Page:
"Black Boy," Vocabulary from Chapters 1-2 30 words

Richard Wright's coming-of-age chronicle of his life in the south and later in Chicago, "Black Boy" depicts a boy searching for his way to become a man when the odds seem stacked against him.

Learn these word lists from the autobiography: Chapters 1-2, Chapters 3-6, Chapters 7-11, Chapters 12-16, Chapters 17-20
  1. yearn
    desire strongly or persistently
    I yearned to become invisible, to stop living.
  2. elude
    escape, either physically or mentally
    He dragged me into the back yard and the instant his hand left me I jumped to my feet and broke into a wild run, trying to elude the people who surrounded me, heading for the street.
  3. chasten
    restrain
    But for a long time I was chastened whenever I remembered that my mother had come close to killing me.
  4. melancholy
    a feeling of thoughtful sadness
    There was the tantalizing melancholy in the tingling scent of burning hickory wood.
  5. languor
    a relaxed comfortable feeling
    There was the languor I felt when I heard green leaves rustling with a rainlike sound.
  6. solace
    comfort in disappointment or misery
    Solace came when I wandered about the boat and gazed at Negroes throwing dice, drinking whisky, playing cards, lolling on boxes, eating, talking, and singing.
  7. plaintive
    expressing sorrow
    The scrawny kitten lingered, brushing itself against our legs, and meowing plaintively.
  8. contrite
    feeling or expressing pain or sorrow for sins or offenses
    Contrite, I went to bed, hoping that I would never see another kitten.
  9. pang
    a sharp spasm of pain
    As the days slid past the image of my father became associated with my pangs of hunger, and whenever I felt hunger I thought of him with a deep biological bitterness.
  10. assail
    attack someone physically or emotionally
    I always loved to stand in the white folks’ kitchen when my mother cooked, for it meant that I got occasional scraps of bread and meat; but many times I regretted having come, for my nostrils would be assailed with the scent of food that did not belong to me and which I was forbidden to eat.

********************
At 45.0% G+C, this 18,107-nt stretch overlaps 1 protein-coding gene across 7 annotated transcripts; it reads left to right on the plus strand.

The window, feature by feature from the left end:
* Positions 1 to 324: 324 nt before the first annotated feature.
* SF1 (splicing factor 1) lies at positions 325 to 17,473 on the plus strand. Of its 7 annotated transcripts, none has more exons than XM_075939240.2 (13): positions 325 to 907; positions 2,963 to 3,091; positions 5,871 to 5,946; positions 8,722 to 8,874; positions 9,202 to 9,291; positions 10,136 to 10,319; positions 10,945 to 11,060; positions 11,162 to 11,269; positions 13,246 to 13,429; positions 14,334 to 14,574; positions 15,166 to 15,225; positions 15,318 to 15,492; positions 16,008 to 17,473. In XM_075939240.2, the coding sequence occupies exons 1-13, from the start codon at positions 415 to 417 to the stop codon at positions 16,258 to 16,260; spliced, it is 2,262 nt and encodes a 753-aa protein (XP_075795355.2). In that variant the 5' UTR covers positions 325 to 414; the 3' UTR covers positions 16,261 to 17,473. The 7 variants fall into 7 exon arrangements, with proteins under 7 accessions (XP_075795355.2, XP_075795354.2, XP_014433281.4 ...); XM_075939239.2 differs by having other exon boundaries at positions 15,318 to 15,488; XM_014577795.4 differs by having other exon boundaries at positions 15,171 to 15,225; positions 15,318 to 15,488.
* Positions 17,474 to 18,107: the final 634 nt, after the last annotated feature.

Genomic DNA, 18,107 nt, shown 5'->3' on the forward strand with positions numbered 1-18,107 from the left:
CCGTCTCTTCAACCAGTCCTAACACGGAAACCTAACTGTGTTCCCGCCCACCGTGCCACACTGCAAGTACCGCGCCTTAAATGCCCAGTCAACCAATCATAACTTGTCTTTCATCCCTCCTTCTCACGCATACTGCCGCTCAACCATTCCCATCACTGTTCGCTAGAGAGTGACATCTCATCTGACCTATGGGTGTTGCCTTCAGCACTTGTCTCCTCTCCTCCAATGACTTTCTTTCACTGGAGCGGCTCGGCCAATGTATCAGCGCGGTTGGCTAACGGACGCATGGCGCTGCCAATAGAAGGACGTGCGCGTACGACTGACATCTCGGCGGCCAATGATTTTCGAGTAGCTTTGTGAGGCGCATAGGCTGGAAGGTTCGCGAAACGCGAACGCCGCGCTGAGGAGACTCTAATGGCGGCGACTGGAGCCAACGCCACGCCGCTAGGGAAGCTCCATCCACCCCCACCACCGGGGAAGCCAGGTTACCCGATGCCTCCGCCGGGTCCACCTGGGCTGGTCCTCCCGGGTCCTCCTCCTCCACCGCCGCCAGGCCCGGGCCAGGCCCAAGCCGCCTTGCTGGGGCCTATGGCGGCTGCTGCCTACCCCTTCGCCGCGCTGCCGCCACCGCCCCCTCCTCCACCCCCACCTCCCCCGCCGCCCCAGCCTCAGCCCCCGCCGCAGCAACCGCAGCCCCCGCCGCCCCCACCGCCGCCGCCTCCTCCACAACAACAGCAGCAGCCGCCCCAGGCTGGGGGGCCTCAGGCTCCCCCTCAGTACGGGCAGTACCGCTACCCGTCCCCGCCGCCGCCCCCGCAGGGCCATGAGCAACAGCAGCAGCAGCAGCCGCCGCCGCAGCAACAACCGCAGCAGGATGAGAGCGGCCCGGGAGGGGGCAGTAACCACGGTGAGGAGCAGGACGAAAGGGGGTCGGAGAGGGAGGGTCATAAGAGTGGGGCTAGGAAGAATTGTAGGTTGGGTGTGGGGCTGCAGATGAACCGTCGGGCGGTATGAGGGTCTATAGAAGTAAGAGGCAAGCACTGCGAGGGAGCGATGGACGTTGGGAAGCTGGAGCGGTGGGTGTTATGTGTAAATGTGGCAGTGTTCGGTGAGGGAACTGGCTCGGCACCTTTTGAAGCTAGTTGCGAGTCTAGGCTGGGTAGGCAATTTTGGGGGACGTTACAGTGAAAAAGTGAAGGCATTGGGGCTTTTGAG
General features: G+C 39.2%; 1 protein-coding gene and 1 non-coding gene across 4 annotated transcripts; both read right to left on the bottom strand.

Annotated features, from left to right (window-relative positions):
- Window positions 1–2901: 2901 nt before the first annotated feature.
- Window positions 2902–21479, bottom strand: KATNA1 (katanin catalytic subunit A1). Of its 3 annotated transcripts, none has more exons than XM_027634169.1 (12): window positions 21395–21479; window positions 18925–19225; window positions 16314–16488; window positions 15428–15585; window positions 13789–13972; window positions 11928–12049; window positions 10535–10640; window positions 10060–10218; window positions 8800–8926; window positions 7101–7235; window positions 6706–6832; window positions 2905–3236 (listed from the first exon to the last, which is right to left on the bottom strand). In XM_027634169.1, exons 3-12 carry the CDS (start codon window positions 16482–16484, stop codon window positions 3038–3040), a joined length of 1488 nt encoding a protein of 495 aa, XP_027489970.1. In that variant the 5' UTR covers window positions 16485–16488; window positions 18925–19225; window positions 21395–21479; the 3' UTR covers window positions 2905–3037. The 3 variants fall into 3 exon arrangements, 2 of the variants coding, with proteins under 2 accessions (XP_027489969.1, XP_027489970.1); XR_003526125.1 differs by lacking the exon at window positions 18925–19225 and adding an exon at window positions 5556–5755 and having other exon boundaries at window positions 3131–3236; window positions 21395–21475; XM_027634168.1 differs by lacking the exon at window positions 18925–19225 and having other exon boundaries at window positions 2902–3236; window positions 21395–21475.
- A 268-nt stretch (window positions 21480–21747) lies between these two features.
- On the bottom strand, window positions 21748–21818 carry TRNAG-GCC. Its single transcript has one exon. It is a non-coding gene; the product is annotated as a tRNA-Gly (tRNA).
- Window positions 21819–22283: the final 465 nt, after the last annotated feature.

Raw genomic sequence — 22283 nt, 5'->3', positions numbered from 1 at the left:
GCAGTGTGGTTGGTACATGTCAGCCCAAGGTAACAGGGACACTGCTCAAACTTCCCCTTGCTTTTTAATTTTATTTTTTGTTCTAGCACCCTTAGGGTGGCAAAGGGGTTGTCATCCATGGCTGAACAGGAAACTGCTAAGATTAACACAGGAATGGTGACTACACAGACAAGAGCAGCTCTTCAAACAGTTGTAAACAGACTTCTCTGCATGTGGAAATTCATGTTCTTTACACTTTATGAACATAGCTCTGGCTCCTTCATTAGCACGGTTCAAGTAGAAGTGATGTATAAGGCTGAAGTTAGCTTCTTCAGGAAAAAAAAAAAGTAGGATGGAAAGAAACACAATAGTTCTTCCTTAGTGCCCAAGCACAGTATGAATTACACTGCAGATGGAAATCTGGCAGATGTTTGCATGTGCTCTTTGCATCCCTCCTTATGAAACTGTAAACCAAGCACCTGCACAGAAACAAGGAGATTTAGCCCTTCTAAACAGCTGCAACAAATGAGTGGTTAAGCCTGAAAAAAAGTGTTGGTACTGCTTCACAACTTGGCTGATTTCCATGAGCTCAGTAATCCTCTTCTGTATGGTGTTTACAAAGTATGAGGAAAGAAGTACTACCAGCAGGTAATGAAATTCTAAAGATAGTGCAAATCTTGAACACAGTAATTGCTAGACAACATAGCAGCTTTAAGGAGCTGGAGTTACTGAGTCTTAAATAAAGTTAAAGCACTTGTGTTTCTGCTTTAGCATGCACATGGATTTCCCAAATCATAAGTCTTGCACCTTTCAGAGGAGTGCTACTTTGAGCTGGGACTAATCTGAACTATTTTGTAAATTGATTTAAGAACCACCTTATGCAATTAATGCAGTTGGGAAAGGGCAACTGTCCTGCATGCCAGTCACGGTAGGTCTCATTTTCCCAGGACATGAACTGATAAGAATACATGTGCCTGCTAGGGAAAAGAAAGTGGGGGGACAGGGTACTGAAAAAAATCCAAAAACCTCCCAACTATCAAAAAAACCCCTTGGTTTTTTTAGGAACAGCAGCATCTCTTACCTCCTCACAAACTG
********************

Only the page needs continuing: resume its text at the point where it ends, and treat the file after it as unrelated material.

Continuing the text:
11. implore
    call upon in supplication; entreat
    She beat me; then she prayed and wept over me, imploring me to be good, telling me that she had to work, all of which carried no weight to my wayward mind.
  12. replete
    (followed by `with')deeply filled or permeated
    A tall black boy recited a long, funny piece of doggerel, replete with filth, describing the physiological relations between men and women, and I memorized it word for word after having heard it but once.
  13. retentive
    good at remembering
    Yet, despite my retentive memory, I found it impossible to recite when I went back into the classroom.
  14. relent
    give in, as to influence or pressure
    I sobbed, begging my mother to let me go, telling her that I would never write such words again; but she did not relent until the last soap-word had been cleaned away.
  15. gaunt
    very thin especially from disease or hunger or cold
    My mother ushered me and my brother one morning into the building and into the presence of a tall, gaunt, mulatto woman who called herself Miss Simon.
  16. abiding
    unceasing
    The most abiding feeling I had each day was hunger and fear.
  17. baleful
    threatening or foreshadowing evil or tragic developments